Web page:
The Magazine

FDR's "indiscretions," McCain's "gaffe," etc.

Mar 31, 2008, Vol. 13, No. 28
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Defaming FDR

The silver linings in any scandal, or so THE SCRAPBOOK has learned, are the more-in-sorrow-than-anger essays by friends and admirers of the person who's been caught with his hand in the till or sneaking out of the bedroom. Former New York governor Eliot Spitzer's affinity for prostitutes, and spectacular exit from office, has been no exception.

Here's Martin Peretz, editor in chief of the New Republic: "Eliot Spitzer is a friend of mine," he writes. "Not a close friend but a friend, nonetheless. He has written for TNR and TNR has written about him. I knew relatively little about his personal life until .  .  . " Can't wait to see where that one's going! By contrast, Harvard Law School's ubiquitous Professor Alan Dershowitz, writing at Forward.com, offers a more-in-anger-than-sorrow perspective: "When Eliot Spitzer was my research assistant in the 1980s," he says, "he was a young man of great brilliance, high integrity, conservative demeanor and enormous promise. It pains me deeply to see him brought down so far, and so quickly, by private sexual misconduct."

According to Dershowitz, Spitzer was publicly humiliated not by his appetite for $5,000-an-hour whores while prosecuting prostitution rings but by the fact that "our nation, unique among Western democracies, is obsessed with the private lives of public figures." This is followed by various Dershowitzian assertions that "we are a nation of hypocrites" that has never learned "how to distinguish between sin and crime, between activities that endanger the public and harm only the actor and his family."

Of course, reasonable people will differ as to whether the loss of a man of "great brilliance, high integrity, conservative demeanor and enormous promise" like Spitzer is a tragedy or comedy; but there's no doubt where Dershowitz stands on public and private morality in hypocritical America.

THE SCRAPBOOK's main beef with Dershowitz, though, is that he clinches his case with the following two sentences: "Throughout our history, men in high places have engaged in low sexual activities. From Thomas Jefferson to Franklin Roosevelt to John Kennedy to Lyndon Johnson to Bill Clinton, great political figures have behaved like adolescent boys in private, while at the same time brilliantly and effectively leading our nation in public."

We'll leave the defense of Bill Clinton, LBJ, JFK, and Thomas Jefferson to their respective admirers. But the notion that FDR behaved like an adolescent boy in the White House-"engaged in low sexual activities"-is an appalling urban myth which, like J. Edgar Hoover's cross-dressing, has achieved the status of historical fact.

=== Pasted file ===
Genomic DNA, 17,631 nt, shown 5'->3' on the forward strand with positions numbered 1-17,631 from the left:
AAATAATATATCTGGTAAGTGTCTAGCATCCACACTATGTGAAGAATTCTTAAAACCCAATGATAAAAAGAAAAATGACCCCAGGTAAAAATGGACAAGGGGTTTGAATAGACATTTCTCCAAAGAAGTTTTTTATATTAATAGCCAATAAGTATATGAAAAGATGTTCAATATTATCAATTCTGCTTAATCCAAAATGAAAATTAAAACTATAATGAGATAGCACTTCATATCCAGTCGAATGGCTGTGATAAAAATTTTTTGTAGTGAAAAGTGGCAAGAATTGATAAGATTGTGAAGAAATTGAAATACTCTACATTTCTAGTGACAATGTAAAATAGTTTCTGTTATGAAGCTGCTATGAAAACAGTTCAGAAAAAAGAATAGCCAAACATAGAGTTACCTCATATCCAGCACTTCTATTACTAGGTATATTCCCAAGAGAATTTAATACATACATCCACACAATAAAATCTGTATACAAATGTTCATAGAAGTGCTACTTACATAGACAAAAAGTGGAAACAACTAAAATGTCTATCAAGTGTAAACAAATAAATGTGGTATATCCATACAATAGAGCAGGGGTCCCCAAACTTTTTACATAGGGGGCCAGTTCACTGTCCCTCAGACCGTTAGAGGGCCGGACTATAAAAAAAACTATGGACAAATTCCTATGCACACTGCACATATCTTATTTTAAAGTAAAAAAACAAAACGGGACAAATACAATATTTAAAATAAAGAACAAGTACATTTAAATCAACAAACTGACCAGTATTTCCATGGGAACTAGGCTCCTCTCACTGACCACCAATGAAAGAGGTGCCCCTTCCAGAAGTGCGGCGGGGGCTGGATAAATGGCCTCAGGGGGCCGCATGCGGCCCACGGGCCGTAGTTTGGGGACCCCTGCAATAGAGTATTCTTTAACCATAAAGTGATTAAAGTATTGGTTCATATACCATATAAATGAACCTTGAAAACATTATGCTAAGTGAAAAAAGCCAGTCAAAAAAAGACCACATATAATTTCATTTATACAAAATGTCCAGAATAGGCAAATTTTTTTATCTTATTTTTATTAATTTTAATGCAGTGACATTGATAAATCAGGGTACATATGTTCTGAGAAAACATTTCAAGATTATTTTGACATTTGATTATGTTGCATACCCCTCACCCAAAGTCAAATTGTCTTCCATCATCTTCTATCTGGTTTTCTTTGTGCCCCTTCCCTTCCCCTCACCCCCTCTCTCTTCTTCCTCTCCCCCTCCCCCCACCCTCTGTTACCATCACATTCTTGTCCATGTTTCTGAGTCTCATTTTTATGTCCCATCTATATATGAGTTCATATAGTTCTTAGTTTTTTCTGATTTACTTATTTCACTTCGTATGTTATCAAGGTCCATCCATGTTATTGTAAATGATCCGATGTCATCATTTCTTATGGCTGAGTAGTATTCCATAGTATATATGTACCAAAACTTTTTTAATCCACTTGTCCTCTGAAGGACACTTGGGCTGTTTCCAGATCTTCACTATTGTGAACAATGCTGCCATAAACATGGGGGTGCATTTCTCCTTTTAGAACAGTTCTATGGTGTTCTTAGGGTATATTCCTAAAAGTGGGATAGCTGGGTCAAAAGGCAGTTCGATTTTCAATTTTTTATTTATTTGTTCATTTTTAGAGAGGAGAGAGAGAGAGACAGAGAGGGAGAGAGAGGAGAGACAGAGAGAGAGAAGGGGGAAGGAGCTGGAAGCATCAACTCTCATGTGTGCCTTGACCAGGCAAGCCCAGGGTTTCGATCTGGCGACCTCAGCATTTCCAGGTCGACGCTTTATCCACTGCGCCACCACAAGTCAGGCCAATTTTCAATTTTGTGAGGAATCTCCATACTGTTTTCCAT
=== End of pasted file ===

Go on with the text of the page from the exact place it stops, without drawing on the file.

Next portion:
It is true that Franklin Roosevelt had an affair-possibly sexual, although no one really knows-with his wife's social secretary, Lucy Mercer; but it took place in 1918, more than a dozen years before FDR was elected president. And far from behaving like lovesick adolescents, Roosevelt and Mercer (who married someone else shortly thereafter) quickly went their separate ways when Eleanor Roosevelt offered FDR a divorce and Roosevelt's mother threatened to disinherit him. Roosevelt chose his responsibilities to his wife and five children over the pursuit of happiness with Lucy Mercer.

It is true that, as president, the paraplegic FDR invited Lucy Mercer to the White House on several occasions during World War II (always when Eleanor was out of town) but such visits were entirely chaste, in the presence of his daughter Anna and innumerable friends over cocktails and dinner-and, in spirit and practice, could not have been more different from Bill Clinton's furtive encounters with Monica Lewinsky, or Eliot Spitzer's transactions with Ashley Alexandra Dupré, alias "Kristen."

McCain's Non-Gaffe

Last week in Amman, Jordan, John McCain said he was concerned that Iranian agents were "taking al Qaeda into Iran, training them, and sending them back." McCain went on to say that "al Qaeda is going back into Iran and receiving training and .  .  . coming back into Iraq from Iran. That's well known, and it's unfortunate." Whereupon Joe Lieberman, traveling with McCain, leaned over and whispered something into the presumptive Republican presidential nominee's ear. After which McCain said, "I'm sorry, the Iranians are training extremists, not al Qaeda."